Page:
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The forgotten Octet

Composer Charles Martin Loeffler’s forgotten Octet will be performed at Stissing Center in Pine Plains, New York at 7 p.m. on Sunday, June 9. The combination of instruments, two clarinets, string quartet, harp, and double bass, offers a variety of textures and “illuminates new gradients of the tonal spectrum,” says clarinetist, Graeme Steele Johnson, who discovered and reconstructed the Loeffler score lost for 127 years.

One of the most played American composers in America and Europe at the turn of the century, Loeffler wrote the Octet in 1897, the year in which it was performed by the Boston Symphony Orchestra. Although most reviews were mixed, one reviewer could “hardly say enough" about the Octet, writing that "the work took nearly everyone by storm". (Blogcritics) The Octet was performed once more at Isabella Stewart Gardner’s home a month later, and then inexplicably forgotten.

Johnson, researching a different composition by Loeffler, uncovered the 75-page Octet manuscript in 2020 in the archives of the Library of Congress in Washington, DC, and realized the rare discovery.

Loeffler’s manuscript was so obsessively revised that it was unplayable. Never satisfied, Loeffler reworked scores incessantly. After a year of what Johnson defines as musical archeology, plus judgement calls since there was no composer with whom to consult, or recording to which to refer, or even a definitive score, Johnson created his “own legible, edited edition.” Johnson said “As problematic as the manuscript is for all of its unknowns, it is also rich in other information. The score bears traces of Loeffler’s youth, his cosmopolitanism and compositional anxieties, as well as clues about the circumstances of its premiere and the distant echoes of early American music.” (Johnson interview, Blogcritics)

During our interview on June 3, Johnson said that Loeffler made changes to the score from minute note discrepancies, to pasting new music over existing music, to striking entire pages of music. When reconstructing the work, which holds precedence – the original or the revision? Which is more authentic? Johnson included both - the original version in tandem with the revisions, to elucidate Loeffler’s points of view. For instance, Loeffler was especially swayed by criticism and would change his score accordingly. Johnson is rescuing Loeffler from himself by allowing Loeffler’s second guessing to be challenged by the original, perhaps more direct, expression.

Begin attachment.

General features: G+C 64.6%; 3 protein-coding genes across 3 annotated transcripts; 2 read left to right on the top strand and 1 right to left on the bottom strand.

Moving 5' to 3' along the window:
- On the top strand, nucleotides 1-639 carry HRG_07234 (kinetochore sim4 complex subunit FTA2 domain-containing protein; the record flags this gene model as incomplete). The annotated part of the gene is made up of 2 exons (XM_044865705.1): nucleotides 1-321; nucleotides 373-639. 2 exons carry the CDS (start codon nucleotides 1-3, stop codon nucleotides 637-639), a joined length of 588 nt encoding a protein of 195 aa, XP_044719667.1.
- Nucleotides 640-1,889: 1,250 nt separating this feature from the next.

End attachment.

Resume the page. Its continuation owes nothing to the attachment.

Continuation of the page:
The purpose of Johnson’s revised score is to “offer as much of Loeffler’s music to the performers as possible and to faithfully represent multiple versions of a passage that Loeffler rewrote, as a tool for historical accuracy.” (Johnson email, June 4). Called an ossia, the original is the larger line and the revised is a smaller line above. The choices are practiced in rehearsal so that the musicians end together. Says Johnson, “Through the subtle changes and the drastic changes, Loeffler’s original voice stays the same. He is not putting on an act in the revisions. He did not neuter the piece. Stepping in on my part but not changing the piece – that’s my goal.” (Johnson, June 3 interview)

Loeffler, born in Berlin to German parents, lived with his family in numerous Eastern European countries and Paris, but later denied his German background and claimed he was French. Inspired by French symbolist poetry, his music articulates an impressionist quality, like his contemporaries Ravel and Debussy. However, Boston, a musically conservative culture, heavily influenced by German composers, such as Brahms, was often confused by Loeffler’s early compositions. Concert goers were unfamiliar with the sounds and had difficulty categorizing the music, calling it “decadent.”

Boston was also the place where American music was formed. After WWI, the Boston Symphony Orchestra fired German conductors and musicians and with Loeffler’s assistance, hired French conductors and musicians. Johnson points out that this was the dawn of our American musical heritage and Loeffler played an important role. Loeffler was influential at several important institutions and formed many seminal musical groups that determined the direction of American music. Discovering the Octet requires that we reappraise our musical history because we “dare to pry open the canon of our musical pantheon” (Johnson, June 3 interview) acknowledge its importance and see where it fits.

Also, on the program is François Couperin/Thomas Adès’ Les barricades mystérieuses for clarinet, bass clarinet, viola, cello and double bass and Brahms’ Clarinet Quintet in B minor, Op. 115.

Founded and directed by pianist Sophia (Shuhui) Zhou, this is the fifth season of Chamber Music at Stissing Center.

Catherine Tharin danced with the Erick Hawkins Dance Company.  She teaches dance studies and technique, is an independent dance and performance curator, choreographs, writes about dance for Side of Culture, and is a reviewer and editor for The Dance Enthusiast. She also writes for The Boston Globe. Catherine lives in Pine Plains, New York and New York City. 

The views expressed by commentators are solely those of the authors. They do not necessarily reflect the views of this station or its management.

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